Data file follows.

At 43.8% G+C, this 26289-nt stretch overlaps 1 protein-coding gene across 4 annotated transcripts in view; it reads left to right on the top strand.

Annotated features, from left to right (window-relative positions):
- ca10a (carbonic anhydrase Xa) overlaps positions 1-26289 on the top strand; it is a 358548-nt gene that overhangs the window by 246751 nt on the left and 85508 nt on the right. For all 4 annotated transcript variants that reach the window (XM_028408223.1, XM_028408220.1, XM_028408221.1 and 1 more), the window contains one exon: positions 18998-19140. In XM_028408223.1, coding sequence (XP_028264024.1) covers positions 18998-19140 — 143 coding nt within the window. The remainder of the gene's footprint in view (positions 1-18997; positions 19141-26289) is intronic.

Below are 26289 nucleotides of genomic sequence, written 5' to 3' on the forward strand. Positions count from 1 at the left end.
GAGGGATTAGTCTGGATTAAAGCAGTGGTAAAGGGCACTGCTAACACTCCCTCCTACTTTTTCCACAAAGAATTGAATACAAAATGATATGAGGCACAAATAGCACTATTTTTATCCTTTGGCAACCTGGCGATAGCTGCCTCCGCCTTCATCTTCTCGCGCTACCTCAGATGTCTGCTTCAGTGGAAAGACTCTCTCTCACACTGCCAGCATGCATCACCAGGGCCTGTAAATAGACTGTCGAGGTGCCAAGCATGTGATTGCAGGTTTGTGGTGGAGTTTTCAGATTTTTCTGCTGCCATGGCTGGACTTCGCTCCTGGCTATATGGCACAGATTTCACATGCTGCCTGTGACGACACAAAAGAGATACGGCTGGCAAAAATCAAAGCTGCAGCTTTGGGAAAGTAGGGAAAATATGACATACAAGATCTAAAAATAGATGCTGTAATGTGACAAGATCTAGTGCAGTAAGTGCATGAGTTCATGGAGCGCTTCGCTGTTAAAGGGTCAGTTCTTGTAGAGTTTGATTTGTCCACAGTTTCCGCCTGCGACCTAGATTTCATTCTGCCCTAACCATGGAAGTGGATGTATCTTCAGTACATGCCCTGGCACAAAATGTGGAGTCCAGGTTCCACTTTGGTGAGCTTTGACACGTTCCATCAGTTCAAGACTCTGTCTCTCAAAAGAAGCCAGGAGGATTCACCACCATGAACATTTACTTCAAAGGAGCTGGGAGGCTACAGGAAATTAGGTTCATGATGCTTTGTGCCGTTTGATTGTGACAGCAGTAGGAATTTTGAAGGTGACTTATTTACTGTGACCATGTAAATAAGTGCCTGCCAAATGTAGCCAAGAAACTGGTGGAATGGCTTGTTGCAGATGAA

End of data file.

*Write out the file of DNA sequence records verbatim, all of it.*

At 43.8% G+C, this 26289-nt stretch overlaps 1 protein-coding gene across 4 annotated transcripts in view; it reads left to right on the top strand.

Annotated features, from left to right (window-relative positions):
- ca10a (carbonic anhydrase Xa) overlaps positions 1-26289 on the top strand; it is a 358548-nt gene that overhangs the window by 246751 nt on the left and 85508 nt on the right. For all 4 annotated transcript variants that reach the window (XM_028408223.1, XM_028408220.1, XM_028408221.1 and 1 more), the window contains one exon: positions 18998-19140. In XM_028408223.1, coding sequence (XP_028264024.1) covers positions 18998-19140 — 143 coding nt within the window. The remainder of the gene's footprint in view (positions 1-18997; positions 19141-26289) is intronic.

Below are 26289 nucleotides of genomic sequence, written 5' to 3' on the forward strand. Positions count from 1 at the left end.
GAGGGATTAGTCTGGATTAAAGCAGTGGTAAAGGGCACTGCTAACACTCCCTCCTACTTTTTCCACAAAGAATTGAATACAAAATGATATGAGGCACAAATAGCACTATTTTTATCCTTTGGCAACCTGGCGATAGCTGCCTCCGCCTTCATCTTCTCGCGCTACCTCAGATGTCTGCTTCAGTGGAAAGACTCTCTCTCACACTGCCAGCATGCATCACCAGGGCCTGTAAATAGACTGTCGAGGTGCCAAGCATGTGATTGCAGGTTTGTGGTGGAGTTTTCAGATTTTTCTGCTGCCATGGCTGGACTTCGCTCCTGGCTATATGGCACAGATTTCACATGCTGCCTGTGACGACACAAAAGAGATACGGCTGGCAAAAATCAAAGCTGCAGCTTTGGGAAAGTAGGGAAAATATGACATACAAGATCTAAAAATAGATGCTGTAATGTGACAAGATCTAGTGCAGTAAGTGCATGAGTTCATGGAGCGCTTCGCTGTTAAAGGGTCAGTTCTTGTAGAGTTTGATTTGTCCACAGTTTCCGCCTGCGACCTAGATTTCATTCTGCCCTAACCATGGAAGTGGATGTATCTTCAGTACATGCCCTGGCACAAAATGTGGAGTCCAGGTTCCACTTTGGTGAGCTTTGACACGTTCCATCAGTTCAAGACTCTGTCTCTCAAAAGAAGCCAGGAGGATTCACCACCATGAACATTTACTTCAAAGGAGCTGGGAGGCTACAGGAAATTAGGTTCATGATGCTTTGTGCCGTTTGATTGTGACAGCAGTAGGAATTTTGAAGGTGACTTATTTACTGTGACCATGTAAATAAGTGCCTGCCAAATGTAGCCAAGAAACTGGTGGAATGGCTTGTTGCAGATGAA